on Thursday issued his first public remarks about the Department of Veterans Affairs’ scheduling scandal since becoming the agency’s acting head, promising to answer President Obama’s call for cultural change and restore trust in the VA health network “one veteran at a time.”
“I will not be part of some effort to maintain the status quo here,” Sloan said at a news conference in Phoenix, where he visited a VA hospital at the center of the department’s record-keeping scandal. “We’re going to change this organization.”
Gibson added that he will approach his job as if the word “acting” does not appear in his title. “Whether I’m here for a week or a month or two years, every minute I’m here, we’re going to make dust,” he said.
The interim chief’s remarks come as the White House works to identify potential nominees to replace former VA Secretary Eric Shinseki, who resigned last week after the department’s inspector general confirmed allegations of widespread falsification of scheduling records to hide treatment delays at VA clinics.
Investigators determined that the Phoenix clinic kept about 1,700 patients on an unofficial wait list for veterans experiencing treatment delays, putting them “at risk of being forgotten or lost in Phoenix HCS’s convoluted scheduling process,” according to an interim report from the inspector general’s office.
Gibson said Thursday that 18 patients on the alternative list died while waiting for care, although he indicated that the inspector general has not yet determined whether treatment delays contributed to their deaths.
The report said VA health centers nationwide appear to be using similar tactics to manipulate their scheduling records, improving performance marks that help determine whether employees and managers deserve extra pay.
Gibson said the department on Monday plans to release the results of its internal audit of scheduling practices at VA hospitals nationwide. “The data will demonstrate the extent of the systemic problems we have discovered,” he said.
The VA knew that its clinics were using inappropriate scheduling practices at least as early as the mid-2000s from numerous watchdog reviews. It issued a memo in 2010 telling all VA hospitals that the schemes would “not be tolerated,” but the problem persisted.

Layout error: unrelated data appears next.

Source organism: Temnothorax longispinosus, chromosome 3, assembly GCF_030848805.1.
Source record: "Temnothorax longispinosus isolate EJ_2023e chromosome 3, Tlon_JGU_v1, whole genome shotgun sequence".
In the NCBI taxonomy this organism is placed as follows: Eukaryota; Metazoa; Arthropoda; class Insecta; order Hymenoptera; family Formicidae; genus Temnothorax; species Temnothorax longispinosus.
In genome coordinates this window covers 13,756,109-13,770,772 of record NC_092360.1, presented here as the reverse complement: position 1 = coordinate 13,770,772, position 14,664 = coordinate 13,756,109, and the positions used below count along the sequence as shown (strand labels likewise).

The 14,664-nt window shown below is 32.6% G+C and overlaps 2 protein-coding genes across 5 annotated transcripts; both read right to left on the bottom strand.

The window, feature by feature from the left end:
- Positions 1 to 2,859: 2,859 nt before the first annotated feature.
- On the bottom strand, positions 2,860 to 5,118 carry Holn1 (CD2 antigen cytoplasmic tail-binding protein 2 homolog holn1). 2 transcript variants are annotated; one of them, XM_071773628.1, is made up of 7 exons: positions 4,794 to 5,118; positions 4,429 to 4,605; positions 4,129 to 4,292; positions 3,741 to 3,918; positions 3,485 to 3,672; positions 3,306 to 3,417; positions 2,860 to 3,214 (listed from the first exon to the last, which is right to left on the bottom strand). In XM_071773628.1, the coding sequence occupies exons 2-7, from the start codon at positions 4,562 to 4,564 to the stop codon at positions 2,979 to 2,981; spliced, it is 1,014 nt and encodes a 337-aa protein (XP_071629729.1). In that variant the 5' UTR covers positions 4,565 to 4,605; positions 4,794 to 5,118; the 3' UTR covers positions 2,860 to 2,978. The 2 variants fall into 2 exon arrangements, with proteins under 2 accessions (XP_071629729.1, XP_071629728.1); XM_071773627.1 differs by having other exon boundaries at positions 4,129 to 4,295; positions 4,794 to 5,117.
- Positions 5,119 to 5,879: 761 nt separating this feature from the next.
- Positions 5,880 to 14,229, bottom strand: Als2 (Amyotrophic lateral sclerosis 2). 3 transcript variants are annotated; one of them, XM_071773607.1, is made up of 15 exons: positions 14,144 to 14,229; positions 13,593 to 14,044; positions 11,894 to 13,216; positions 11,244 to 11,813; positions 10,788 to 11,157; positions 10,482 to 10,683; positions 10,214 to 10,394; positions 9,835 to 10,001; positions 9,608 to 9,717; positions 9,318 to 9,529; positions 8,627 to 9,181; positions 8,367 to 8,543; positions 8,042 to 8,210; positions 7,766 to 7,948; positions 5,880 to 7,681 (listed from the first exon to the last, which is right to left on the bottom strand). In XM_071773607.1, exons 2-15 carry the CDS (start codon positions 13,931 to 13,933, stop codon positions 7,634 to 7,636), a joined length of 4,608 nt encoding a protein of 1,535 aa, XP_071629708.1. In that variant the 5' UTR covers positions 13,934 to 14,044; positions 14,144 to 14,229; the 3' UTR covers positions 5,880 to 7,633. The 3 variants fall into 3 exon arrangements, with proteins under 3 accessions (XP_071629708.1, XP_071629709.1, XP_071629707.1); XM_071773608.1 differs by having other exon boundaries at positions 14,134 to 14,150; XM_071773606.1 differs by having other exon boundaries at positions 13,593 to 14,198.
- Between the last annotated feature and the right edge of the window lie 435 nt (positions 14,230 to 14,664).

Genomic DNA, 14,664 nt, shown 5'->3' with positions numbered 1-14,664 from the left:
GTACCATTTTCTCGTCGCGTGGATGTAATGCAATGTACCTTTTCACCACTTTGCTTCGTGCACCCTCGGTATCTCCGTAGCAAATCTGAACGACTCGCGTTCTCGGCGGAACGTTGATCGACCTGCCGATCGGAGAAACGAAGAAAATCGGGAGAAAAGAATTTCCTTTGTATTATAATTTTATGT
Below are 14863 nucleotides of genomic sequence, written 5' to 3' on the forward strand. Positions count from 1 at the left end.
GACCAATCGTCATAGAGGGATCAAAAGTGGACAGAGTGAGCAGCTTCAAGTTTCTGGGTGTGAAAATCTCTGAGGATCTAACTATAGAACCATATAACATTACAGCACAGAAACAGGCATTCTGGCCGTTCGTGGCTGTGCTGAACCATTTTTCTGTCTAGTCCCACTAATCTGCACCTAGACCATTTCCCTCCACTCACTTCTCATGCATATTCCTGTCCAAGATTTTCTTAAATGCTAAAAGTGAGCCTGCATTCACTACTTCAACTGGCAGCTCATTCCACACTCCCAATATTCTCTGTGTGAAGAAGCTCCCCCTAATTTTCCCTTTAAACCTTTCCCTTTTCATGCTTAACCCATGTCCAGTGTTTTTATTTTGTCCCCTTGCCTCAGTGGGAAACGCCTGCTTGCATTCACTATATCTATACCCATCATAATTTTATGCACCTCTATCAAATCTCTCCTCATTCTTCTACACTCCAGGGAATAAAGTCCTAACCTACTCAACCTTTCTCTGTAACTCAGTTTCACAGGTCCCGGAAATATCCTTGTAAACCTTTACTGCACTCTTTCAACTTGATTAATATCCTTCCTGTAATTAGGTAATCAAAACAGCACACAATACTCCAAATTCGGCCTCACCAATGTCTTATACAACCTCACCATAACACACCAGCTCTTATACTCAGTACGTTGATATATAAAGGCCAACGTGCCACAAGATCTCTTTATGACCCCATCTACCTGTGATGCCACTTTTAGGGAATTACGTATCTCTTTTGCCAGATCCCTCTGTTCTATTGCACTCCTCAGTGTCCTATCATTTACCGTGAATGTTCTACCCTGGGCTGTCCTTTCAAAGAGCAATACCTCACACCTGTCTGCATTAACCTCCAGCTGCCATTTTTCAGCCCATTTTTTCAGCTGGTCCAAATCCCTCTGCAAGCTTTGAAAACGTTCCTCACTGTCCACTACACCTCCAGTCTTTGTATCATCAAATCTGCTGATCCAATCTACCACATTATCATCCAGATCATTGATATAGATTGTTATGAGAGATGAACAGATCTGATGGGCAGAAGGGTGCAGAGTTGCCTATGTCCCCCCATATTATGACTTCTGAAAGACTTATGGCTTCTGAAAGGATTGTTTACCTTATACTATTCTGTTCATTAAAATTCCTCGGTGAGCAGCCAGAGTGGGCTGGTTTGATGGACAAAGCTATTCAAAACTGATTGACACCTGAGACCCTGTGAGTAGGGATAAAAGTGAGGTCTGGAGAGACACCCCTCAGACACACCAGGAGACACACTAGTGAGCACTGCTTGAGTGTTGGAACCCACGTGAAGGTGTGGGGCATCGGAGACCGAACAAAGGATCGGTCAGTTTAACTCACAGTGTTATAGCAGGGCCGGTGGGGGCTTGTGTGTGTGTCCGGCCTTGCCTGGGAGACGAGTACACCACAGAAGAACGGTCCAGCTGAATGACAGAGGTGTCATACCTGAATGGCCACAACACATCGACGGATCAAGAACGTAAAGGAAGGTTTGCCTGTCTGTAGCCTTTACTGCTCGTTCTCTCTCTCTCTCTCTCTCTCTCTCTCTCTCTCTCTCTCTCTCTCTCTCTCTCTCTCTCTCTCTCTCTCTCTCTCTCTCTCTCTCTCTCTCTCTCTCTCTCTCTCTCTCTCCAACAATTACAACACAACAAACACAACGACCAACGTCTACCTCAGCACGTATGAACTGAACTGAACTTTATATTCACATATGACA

Obama said in remarks after Shinseki’s resignation that the Veterans Health Administration needs a new culture in which “bad news gets surfaced quickly so things can be fixed.”
Gibson echoed those sentiments on Thursday and outlined steps the VA has taken to correct its scheduling practices and resolve treatment delays in Phoenix. He said the agency:
* Contacted all veterans on the unofficial wait list to help them schedule appointments
* Began work to contract with private clinics that can help the VA deliver timely care
* Deployed mobile medical units to see more patients.
* Started the administrative process required for removing three senior officials at the Phoenix center
Gibson also promised to improve relations with Congress, where lawmakers from both parties have suggested recently that the VA has not adequately responded to information requests and committee subpoenas.
“I want a reset,” the acting secretary said. “I’ve got to earn that.”
Gibson said he will not hesitate to ask for additional funding if the VA determines it needs more money to keep up with demand at its hospitals.
“Where I need resources, I’m going to raise my hand, and I have a whole bunch of members of Congress ready to hear my request, if I have a request,” he said.
Gibson additionally signaled support for recent congressional proposals that would give the VA secretary greater authority to fire senior executives over performance problems. He said: “If I had additional [firing] authority, I would use it.”
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